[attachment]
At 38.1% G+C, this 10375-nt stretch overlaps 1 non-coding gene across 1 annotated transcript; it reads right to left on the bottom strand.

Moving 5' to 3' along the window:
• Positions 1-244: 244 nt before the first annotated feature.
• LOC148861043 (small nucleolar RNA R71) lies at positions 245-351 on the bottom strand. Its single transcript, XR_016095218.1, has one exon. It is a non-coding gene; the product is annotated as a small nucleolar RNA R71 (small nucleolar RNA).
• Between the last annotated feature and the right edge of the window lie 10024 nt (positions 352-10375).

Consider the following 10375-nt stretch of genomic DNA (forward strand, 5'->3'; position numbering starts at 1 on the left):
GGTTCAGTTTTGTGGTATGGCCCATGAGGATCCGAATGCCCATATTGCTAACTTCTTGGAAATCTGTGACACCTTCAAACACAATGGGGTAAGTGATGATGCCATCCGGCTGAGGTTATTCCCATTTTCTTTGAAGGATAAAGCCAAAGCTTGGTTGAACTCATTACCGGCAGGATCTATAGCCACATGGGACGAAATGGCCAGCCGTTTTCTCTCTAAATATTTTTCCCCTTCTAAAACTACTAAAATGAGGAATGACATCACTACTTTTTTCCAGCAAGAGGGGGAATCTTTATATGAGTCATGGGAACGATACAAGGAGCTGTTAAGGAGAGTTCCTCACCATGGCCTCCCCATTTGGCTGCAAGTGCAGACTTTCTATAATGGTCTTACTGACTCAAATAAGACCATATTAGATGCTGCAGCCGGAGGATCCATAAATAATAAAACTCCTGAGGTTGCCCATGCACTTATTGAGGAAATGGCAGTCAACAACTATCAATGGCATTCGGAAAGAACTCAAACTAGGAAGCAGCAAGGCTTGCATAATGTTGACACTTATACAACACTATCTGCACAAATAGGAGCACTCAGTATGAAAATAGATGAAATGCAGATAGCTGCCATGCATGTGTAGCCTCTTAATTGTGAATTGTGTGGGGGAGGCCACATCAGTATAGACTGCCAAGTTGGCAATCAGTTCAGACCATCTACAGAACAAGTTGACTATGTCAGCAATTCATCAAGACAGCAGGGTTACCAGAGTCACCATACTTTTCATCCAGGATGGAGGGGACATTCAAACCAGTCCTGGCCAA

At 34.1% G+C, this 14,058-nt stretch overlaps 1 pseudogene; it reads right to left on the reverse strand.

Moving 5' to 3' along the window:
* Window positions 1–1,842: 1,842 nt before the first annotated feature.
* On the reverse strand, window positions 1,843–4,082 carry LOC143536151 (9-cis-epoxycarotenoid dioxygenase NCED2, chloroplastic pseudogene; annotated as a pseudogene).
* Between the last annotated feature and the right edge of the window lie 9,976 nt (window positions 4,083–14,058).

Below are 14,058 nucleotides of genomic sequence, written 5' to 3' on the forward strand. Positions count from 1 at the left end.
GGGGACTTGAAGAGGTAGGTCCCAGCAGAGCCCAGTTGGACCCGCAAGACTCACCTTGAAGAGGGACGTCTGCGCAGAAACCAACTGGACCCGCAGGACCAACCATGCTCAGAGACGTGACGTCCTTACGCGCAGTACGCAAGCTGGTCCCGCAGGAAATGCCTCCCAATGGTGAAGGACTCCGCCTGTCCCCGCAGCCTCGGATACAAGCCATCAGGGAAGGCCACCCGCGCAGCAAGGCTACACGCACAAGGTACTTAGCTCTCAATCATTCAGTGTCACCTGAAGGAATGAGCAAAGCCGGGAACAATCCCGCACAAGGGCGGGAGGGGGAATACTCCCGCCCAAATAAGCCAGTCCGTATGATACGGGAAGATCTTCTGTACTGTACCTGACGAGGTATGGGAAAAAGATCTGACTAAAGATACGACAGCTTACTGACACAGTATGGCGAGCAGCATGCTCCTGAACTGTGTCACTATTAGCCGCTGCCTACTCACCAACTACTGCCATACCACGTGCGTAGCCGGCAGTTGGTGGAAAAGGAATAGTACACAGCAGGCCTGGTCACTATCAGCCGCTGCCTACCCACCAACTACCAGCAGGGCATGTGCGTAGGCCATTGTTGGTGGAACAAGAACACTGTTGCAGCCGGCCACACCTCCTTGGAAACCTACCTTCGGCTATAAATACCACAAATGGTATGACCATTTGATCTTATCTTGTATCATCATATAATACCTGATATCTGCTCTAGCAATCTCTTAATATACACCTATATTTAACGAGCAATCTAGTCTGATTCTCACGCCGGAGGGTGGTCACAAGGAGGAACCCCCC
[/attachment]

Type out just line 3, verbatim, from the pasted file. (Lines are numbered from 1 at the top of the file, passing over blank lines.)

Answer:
• Positions 1-244: 244 nt before the first annotated feature.